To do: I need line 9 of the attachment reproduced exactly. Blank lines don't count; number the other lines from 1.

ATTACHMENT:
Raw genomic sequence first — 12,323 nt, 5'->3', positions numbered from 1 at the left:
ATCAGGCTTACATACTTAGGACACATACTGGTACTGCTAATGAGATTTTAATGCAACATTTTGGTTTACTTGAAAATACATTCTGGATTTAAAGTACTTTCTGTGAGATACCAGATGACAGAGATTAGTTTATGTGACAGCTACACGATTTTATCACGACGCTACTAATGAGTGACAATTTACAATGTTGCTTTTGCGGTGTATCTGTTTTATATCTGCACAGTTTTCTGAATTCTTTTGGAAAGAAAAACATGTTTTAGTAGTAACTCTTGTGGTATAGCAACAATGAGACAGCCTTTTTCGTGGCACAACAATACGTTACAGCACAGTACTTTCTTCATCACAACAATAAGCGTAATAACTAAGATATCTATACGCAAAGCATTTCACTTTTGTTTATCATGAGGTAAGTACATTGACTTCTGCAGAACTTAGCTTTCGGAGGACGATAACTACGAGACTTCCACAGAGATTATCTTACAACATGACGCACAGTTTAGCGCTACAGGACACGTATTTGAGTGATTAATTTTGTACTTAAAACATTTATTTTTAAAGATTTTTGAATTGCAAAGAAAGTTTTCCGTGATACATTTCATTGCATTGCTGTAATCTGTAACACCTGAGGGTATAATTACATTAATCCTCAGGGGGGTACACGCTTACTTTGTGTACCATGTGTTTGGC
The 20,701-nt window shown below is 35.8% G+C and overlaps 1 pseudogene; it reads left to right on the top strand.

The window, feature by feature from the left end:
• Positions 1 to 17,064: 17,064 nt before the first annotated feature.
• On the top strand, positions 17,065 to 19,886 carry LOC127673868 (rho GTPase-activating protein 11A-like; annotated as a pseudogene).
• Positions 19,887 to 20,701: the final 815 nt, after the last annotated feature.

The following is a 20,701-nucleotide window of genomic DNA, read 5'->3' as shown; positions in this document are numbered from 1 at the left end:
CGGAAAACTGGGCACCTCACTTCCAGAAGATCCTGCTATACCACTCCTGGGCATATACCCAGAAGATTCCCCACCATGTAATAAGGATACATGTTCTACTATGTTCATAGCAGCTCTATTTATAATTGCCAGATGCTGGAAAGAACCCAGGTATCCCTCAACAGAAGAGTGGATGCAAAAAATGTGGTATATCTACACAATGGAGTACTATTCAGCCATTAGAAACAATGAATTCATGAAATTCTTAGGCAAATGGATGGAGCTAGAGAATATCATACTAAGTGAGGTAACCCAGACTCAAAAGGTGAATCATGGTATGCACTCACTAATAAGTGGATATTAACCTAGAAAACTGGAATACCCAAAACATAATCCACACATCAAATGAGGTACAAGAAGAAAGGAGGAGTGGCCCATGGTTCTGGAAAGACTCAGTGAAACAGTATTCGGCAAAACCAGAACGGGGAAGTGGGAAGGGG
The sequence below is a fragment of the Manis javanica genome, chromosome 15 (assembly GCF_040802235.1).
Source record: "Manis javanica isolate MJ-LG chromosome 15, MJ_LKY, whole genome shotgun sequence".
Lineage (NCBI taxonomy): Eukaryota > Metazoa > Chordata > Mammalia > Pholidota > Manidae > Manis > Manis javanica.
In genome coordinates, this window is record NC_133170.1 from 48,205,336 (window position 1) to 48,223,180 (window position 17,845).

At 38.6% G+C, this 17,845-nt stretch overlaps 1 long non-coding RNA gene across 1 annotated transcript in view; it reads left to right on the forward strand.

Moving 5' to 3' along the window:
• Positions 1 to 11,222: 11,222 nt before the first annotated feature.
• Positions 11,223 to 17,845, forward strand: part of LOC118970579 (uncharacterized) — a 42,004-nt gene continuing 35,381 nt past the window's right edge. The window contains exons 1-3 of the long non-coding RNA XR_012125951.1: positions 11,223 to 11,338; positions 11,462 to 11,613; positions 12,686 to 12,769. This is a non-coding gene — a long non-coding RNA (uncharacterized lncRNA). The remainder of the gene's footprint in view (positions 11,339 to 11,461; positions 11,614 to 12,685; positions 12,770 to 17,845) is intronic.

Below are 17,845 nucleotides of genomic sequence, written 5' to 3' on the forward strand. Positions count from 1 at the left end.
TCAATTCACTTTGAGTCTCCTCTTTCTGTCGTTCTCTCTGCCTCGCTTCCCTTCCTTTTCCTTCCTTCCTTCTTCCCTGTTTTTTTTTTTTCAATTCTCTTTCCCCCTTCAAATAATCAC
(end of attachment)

CGGAAAACTGGGCACCTCACTTCCAGAAGATCCTGCTATACCACTCCTGGGCATATACCCAGAAGATTCCCCACCATGTAATAAGGATACATGTTCTACTATGTTCATAGCAGCTCTATTTATAATTGCCAGATGCTGGAAAGAACCCAGGTATCCCTCAACAGAAGAGTGGATGCAAAAAATGTGGTATATCTACACAATGGAGTACTATTCAGCCATTAGAAACAATGAATTCATGAAATTCTTAGGCAAATGGATGGAGCTAGAGAATATCATACTAAGTGAGGTAACCCAGACTCAAAAGGTGAATCATGGTATGCACTCACTAATAAGTGGATATTAACCTAGAAAACTGGAATACCCAAAACATAATCCACACATCAAATGAGGTACAAGAAGAAAGGAGGAGTGGCCCATGGTTCTGGAAAGACTCAGTGAAACAGTATTCGGCAAAACCAGAACGGGGAAGTGGGAAGGGG